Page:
For the last three years, technicians and engineers at 3ality Digital LLC were developing gear that production companies would need to do live television broadcasts in 3-D.
But the demand for their hardware and software didn’t exist yet – there were just a handful of 3-D televisions in American households, and no 3-D channels.
Now, 3ality’s time may finally have arrived.
Earlier this month at the Consumer Electronics Show in Las Vegas, a slew of major electronics manufacturers announced they would roll out 3-D TV sets as early as this spring. Meanwhile, ESPN, DirecTV and Discovery Communications Inc. unveiled plans to launch channels showing 3-D programs.
The surge of interest is a powerful boost for Burbank-based 3ality, which sits in a nondescript warehouse a stone’s throw from the Golden State (5) Freeway. For years the company positioned itself as a leader in a market that essentially didn’t yet exist: It designed and built camera mounts – which hold and synchronize the two cameras needed to shoot in 3-D – as well as production equipment and software for editing and broadcasting 3-D TV. All that time, however, there were few people filming programs in the format and even fewer people watching them.
As anticipation for in-home 3-D builds, 3ality’s phones started lighting up with inquiries from broadcasters around the world. Two weeks ago, 3ality announced a deal with BskyB, one of the leading entertainment companies in the United Kingdom, which will put 3ality’s technology behind a 3-D TV service in the United Kingdom and Ireland. More deals with major companies in North America and Asia could be on the horizon.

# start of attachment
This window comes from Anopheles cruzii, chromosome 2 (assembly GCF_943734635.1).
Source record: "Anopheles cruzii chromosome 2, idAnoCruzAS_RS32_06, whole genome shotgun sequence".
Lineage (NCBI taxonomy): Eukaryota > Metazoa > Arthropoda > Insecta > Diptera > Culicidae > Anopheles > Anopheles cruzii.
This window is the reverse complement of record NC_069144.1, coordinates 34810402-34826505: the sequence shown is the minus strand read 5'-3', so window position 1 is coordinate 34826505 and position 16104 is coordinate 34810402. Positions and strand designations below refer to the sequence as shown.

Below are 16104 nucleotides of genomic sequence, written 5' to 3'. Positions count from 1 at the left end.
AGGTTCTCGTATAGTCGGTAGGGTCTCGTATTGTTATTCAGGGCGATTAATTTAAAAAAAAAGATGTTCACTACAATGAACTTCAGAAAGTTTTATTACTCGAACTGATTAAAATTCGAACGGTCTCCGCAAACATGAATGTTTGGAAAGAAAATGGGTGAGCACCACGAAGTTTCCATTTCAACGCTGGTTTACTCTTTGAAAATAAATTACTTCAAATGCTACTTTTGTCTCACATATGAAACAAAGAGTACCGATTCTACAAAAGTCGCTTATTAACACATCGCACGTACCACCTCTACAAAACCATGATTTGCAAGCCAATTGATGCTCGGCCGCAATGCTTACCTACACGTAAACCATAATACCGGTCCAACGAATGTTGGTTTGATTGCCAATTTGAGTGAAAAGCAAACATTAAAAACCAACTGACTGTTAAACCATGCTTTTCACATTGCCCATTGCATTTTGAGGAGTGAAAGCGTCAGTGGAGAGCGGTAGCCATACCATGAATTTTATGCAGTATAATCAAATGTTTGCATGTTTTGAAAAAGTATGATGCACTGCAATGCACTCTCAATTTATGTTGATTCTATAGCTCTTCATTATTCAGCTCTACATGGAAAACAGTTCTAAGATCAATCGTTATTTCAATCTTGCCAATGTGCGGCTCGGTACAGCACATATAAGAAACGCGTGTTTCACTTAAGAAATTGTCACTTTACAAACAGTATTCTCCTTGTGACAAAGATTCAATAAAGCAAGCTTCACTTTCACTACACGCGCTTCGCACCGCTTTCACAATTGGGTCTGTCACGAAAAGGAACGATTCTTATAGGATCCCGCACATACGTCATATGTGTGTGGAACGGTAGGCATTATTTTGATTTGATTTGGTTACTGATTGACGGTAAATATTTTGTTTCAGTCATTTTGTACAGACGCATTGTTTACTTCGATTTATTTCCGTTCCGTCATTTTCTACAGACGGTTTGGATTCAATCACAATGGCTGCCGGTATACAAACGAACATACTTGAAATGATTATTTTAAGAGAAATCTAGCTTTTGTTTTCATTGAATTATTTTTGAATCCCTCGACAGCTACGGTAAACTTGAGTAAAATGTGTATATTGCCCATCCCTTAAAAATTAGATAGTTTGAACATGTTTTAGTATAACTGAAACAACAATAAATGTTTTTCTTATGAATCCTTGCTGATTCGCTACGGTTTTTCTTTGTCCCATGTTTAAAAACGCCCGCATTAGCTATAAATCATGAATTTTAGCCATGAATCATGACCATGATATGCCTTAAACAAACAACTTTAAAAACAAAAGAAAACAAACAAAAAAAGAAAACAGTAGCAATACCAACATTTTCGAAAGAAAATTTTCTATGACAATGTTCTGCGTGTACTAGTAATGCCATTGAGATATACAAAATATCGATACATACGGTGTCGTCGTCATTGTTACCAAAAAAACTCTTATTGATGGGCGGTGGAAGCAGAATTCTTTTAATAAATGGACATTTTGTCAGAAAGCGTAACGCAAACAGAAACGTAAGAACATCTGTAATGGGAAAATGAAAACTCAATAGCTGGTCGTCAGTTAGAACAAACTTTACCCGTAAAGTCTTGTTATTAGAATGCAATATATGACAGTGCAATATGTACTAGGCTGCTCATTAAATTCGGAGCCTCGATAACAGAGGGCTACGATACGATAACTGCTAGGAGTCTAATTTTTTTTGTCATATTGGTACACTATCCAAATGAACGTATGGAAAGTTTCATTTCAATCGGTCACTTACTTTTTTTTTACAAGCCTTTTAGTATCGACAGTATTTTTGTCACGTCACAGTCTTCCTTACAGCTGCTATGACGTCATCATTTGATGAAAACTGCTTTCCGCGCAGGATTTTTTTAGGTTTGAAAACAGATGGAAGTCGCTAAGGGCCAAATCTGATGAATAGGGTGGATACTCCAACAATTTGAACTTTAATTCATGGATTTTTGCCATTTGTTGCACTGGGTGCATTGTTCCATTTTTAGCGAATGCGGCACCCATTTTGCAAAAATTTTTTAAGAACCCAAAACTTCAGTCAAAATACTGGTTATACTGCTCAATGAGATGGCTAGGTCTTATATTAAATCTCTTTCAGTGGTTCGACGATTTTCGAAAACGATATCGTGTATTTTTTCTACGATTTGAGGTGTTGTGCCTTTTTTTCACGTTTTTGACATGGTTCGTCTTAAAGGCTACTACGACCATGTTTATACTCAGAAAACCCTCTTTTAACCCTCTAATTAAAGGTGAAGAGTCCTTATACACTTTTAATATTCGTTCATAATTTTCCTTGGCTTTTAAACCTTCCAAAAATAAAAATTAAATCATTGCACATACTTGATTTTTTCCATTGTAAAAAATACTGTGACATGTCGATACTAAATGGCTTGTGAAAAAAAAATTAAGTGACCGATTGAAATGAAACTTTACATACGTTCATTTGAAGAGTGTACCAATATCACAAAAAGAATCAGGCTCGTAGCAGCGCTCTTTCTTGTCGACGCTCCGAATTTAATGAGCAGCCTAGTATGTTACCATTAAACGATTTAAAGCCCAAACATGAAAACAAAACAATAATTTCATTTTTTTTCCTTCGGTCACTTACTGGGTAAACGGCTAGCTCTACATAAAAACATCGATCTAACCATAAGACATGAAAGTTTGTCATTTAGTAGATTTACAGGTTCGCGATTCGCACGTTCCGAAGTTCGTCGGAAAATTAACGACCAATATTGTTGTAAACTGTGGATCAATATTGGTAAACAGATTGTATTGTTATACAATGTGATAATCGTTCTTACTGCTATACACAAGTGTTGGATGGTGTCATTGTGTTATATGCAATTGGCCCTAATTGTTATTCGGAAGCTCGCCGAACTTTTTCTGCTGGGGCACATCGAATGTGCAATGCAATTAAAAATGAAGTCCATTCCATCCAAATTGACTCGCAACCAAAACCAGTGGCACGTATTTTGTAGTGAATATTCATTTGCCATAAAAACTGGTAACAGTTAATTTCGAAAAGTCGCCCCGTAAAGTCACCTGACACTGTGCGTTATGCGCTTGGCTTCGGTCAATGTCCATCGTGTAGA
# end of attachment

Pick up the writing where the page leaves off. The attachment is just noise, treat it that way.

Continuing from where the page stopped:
The Burbank firm should reap immediate rewards as broadcasters whet consumer appetite for 3-D programs, said Riddhi Patel, principal analyst at research firm iSuppli in Santa Clara.
“This is the next big thing for TV, and companies that are ready right now have an advantage,” Patel said. “I think there is a potential of substantial growth in the next two to three years.”
For Sandy Climan, 3ality’s chief executive, it means his company will take on a higher profile in the broadcast industry.
“For them to really bring 3-D into people’s homes, they need us,” he said.
A closely held private company with one investor – the Modell family, which owned the Cleveland Browns football team that moved to Baltimore – 3ality does not disclose revenue. Climan said its growth has been exponential and that the company would hit profitability this year.
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